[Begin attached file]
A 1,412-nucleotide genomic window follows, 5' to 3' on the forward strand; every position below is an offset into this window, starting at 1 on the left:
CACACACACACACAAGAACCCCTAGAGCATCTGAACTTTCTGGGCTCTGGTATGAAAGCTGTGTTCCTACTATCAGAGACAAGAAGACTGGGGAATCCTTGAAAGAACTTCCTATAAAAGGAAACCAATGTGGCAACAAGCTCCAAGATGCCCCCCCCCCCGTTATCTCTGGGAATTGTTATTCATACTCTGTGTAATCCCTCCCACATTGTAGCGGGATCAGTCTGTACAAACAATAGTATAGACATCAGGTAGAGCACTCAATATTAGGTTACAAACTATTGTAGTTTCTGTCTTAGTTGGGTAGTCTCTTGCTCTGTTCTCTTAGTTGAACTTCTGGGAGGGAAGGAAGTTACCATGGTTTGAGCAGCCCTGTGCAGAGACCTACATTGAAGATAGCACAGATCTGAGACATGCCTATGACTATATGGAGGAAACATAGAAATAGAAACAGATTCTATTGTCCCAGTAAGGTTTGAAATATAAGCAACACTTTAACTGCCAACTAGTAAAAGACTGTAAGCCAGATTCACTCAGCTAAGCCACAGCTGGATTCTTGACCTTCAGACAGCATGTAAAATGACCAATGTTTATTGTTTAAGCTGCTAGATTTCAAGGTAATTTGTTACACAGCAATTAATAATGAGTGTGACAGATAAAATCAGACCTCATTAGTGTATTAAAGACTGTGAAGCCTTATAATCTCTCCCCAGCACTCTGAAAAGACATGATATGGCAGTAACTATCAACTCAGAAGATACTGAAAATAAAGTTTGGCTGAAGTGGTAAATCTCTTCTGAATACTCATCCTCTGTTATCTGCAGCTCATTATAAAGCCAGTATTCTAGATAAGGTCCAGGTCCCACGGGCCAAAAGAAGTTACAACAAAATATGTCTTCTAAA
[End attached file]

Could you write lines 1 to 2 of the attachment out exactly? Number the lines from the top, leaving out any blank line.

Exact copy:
A 1,412-nucleotide genomic window follows, 5' to 3' on the forward strand; every position below is an offset into this window, starting at 1 on the left:
CACACACACACACAAGAACCCCTAGAGCATCTGAACTTTCTGGGCTCTGGTATGAAAGCTGTGTTCCTACTATCAGAGACAAGAAGACTGGGGAATCCTTGAAAGAACTTCCTATAAAAGGAAACCAATGTGGCAACAAGCTCCAAGATGCCCCCCCCCCCGTTATCTCTGGGAATTGTTATTCATACTCTGTGTAATCCCTCCCACATTGTAGCGGGATCAGTCTGTACAAACAATAGTATAGACATCAGGTAGAGCACTCAATATTAGGTTACAAACTATTGTAGTTTCTGTCTTAGTTGGGTAGTCTCTTGCTCTGTTCTCTTAGTTGAACTTCTGGGAGGGAAGGAAGTTACCATGGTTTGAGCAGCCCTGTGCAGAGACCTACATTGAAGATAGCACAGATCTGAGACATGCCTATGACTATATGGAGGAAACATAGAAATAGAAACAGATTCTATTGTCCCAGTAAGGTTTGAAATATAAGCAACACTTTAACTGCCAACTAGTAAAAGACTGTAAGCCAGATTCACTCAGCTAAGCCACAGCTGGATTCTTGACCTTCAGACAGCATGTAAAATGACCAATGTTTATTGTTTAAGCTGCTAGATTTCAAGGTAATTTGTTACACAGCAATTAATAATGAGTGTGACAGATAAAATCAGACCTCATTAGTGTATTAAAGACTGTGAAGCCTTATAATCTCTCCCCAGCACTCTGAAAAGACATGATATGGCAGTAACTATCAACTCAGAAGATACTGAAAATAAAGTTTGGCTGAAGTGGTAAATCTCTTCTGAATACTCATCCTCTGTTATCTGCAGCTCATTATAAAGCCAGTATTCTAGATAAGGTCCAGGTCCCACGGGCCAAAAGAAGTTACAACAAAATATGTCTTCTAAA